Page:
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Who Ordered the Torture of Abu Zubaydah?

If the torture of the first "high-value detainee" was authorized by the Bybee memos, who ordered his torture 18 weeks before they were written?
 
 
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For the defendants of the use of torture by U.S. forces -- still led by former Vice President Dick Cheney -- this has been a rocky few weeks, with the publication, in swift succession, of the leaked report by the International Committee of the Red Cross ( PDF), based on interviews with the 14 “high-value detainees” transferred to Guantánamo from secret CIA prisons in September 2006, which concluded that their treatment “constituted torture” (and was accompanied by two detailedarticles by Mark Danner for the New York Review of Books ), the release, by the Justice Department, of four memos issued by the Office of Legal Counsel (OLC) in 2002 and 2005, which purported to justify the use of torture by the CIA, and the release of a 231-page investigation into detainee abuse conducted by the Senate Armed Services Committee ( PDF.)

The publication of the full Senate Committee report was delayed for four months, subject to wrangling over proposed redactions, but the Executive Summary, published last December, had already successfully demolished the Bush administration’s claims that detainee abuse could be blamed on “a few bad apples,” and, instead, blamed it on senior officials who, with the slippery exception of Dick Cheney, included George W. Bush, former defense secretary Donald Rumsfeld, Dick Cheney’s chief of staff David Addington, former Pentagon General Counsel William J. Haynes II, former Chairman of the Joint Chiefs of Staff General Richard Myers, former Attorney General Alberto Gonzales, former Justice Department legal adviser John Yoo, former Guantánamo commanders Maj. Gen. Michael Dunlavey and Maj. Gen. Geoffrey Miller, and Lt. Gen. Ricardo Sanchez, the former commander of coalition forces in Iraq.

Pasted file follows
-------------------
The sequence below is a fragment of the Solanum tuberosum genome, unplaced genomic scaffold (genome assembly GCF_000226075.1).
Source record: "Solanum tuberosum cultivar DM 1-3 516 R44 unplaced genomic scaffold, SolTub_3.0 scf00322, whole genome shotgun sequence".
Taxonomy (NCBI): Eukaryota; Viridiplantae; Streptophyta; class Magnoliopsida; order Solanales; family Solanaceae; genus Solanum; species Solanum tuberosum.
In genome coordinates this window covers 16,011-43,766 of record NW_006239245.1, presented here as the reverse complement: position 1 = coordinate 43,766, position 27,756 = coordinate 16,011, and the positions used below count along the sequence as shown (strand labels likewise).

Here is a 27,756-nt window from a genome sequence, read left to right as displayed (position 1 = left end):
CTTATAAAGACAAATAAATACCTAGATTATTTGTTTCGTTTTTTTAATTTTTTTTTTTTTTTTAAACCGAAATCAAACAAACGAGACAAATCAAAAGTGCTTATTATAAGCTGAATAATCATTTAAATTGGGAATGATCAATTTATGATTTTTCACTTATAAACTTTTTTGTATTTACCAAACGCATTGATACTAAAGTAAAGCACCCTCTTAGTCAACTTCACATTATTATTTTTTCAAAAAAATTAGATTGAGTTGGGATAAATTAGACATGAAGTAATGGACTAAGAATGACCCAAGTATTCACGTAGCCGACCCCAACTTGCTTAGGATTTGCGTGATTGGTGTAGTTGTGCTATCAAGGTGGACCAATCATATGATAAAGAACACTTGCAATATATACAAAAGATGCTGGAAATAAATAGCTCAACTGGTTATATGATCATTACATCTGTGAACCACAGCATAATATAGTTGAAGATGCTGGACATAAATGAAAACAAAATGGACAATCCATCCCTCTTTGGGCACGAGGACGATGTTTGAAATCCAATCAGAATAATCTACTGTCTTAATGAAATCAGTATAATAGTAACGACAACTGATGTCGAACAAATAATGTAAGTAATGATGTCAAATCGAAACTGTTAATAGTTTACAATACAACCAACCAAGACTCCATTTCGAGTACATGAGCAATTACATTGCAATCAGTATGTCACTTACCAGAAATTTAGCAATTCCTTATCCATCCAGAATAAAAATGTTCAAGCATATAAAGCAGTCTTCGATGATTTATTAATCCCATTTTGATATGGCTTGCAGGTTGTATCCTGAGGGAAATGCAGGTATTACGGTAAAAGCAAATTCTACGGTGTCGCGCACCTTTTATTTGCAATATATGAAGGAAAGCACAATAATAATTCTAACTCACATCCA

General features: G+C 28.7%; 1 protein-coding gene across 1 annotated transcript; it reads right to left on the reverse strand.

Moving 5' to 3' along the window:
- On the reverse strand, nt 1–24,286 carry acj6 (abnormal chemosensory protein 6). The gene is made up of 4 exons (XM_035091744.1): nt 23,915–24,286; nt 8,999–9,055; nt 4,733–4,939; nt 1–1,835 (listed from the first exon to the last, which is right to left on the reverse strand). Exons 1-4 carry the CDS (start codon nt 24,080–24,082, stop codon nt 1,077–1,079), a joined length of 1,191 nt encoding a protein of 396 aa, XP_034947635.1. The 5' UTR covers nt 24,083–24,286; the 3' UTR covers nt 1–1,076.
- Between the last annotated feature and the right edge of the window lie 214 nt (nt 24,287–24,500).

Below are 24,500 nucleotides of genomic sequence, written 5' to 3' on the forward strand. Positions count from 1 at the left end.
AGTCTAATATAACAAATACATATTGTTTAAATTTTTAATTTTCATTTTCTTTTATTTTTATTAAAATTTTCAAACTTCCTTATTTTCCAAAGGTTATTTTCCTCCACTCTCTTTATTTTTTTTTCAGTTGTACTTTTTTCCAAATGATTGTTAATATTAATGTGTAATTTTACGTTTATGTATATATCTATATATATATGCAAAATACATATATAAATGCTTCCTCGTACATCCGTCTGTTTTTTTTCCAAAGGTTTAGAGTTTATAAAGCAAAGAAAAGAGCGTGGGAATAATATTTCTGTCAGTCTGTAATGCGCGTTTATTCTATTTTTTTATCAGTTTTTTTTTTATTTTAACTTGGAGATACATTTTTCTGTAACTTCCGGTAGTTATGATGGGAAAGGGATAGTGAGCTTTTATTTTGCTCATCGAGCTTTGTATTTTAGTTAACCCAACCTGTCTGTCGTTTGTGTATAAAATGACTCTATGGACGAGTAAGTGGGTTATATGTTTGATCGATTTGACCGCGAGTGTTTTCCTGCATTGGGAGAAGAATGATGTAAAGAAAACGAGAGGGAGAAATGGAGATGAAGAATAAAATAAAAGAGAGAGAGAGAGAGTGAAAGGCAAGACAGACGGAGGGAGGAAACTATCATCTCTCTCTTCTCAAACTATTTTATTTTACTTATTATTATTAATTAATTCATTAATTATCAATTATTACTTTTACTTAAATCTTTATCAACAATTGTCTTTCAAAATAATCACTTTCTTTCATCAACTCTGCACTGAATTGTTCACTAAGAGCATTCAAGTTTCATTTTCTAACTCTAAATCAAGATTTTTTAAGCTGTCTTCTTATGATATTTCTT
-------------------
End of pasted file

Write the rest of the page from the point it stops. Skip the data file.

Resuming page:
Much of the fallout from the release of these memos and reports has, understandably, focused on the inadequacy of the legal advice offered to the CIA for its “high-value detainee” program by the OLC, whose lawyers have the unique responsibility of interpreting the law as it relates to the powers of the executive branch, and whose advice, therefore, provided the Bush administration with what it regarded as a “golden shield,” which would prevent senior officials from being prosecuted for war crimes. However, if it can be shown that the OLC’s advice was not only inadequate, but also tailored to specific requests from senior officials, then it may be that the “golden shield” will turn to dust. 

This threat to the “golden shield” probably explain why Dick Cheney’s scaremongering has been shriller than usual in the last few weeks, but what has largely been overlooked to date is another question that poses even weightier challenges for the former administration: if the use of torture techniques on Abu Zubaydah, the first supposedly significant “high-value detainee” captured by the US (on March 28, 2002), was authorized by two OLC memos issued on August 1, 2002, then who authorized the torture to which he was subjected in the 18 weeks between his capture and the moment that Jay S. Bybee, the head of the OLC, added his signature to the OLC memos? 

It’s clear that the major reason this question has been overlooked is because, as the ICRC report reveals, Zubaydah was not subjected to waterboarding (an ancient torture technique that involves controlled drowning) until after the memo was issued, but what is also apparent is that the treatment to which he was subjected before the waterboard was introduced also “constituted torture.” 

Zubaydah was severely wounded during his capture in Faisalabad, Pakistan, to the extent that, as President Bush explained in a press conference in September 2006, shortly after Zubaydah and 13 other “high-value detainees” had been transferred to Guantánamo from secret CIA prisons, “he survived only because of the medical care arranged by the CIA.” We don’t know if there is any truth to the allegation, made by Ron Suskind in his 2006 book The One Percent Doctrine, that medication was only administered in exchange for his cooperation (it seems likely, but has been officially denied), but we do know, from James Risen’s book State of War , that when CIA director George Tenet told the President that Zubaydah had been put on pain medication to deal with the injuries he sustained during capture, Bush asked Tenet, “Who authorized putting him on pain medication?” which prompted Risen to wonder whether the President was “implicitly encouraging” Tenet to order the harsh treatment of a prisoner “without the paper trail that would have come from a written presidential authorization.”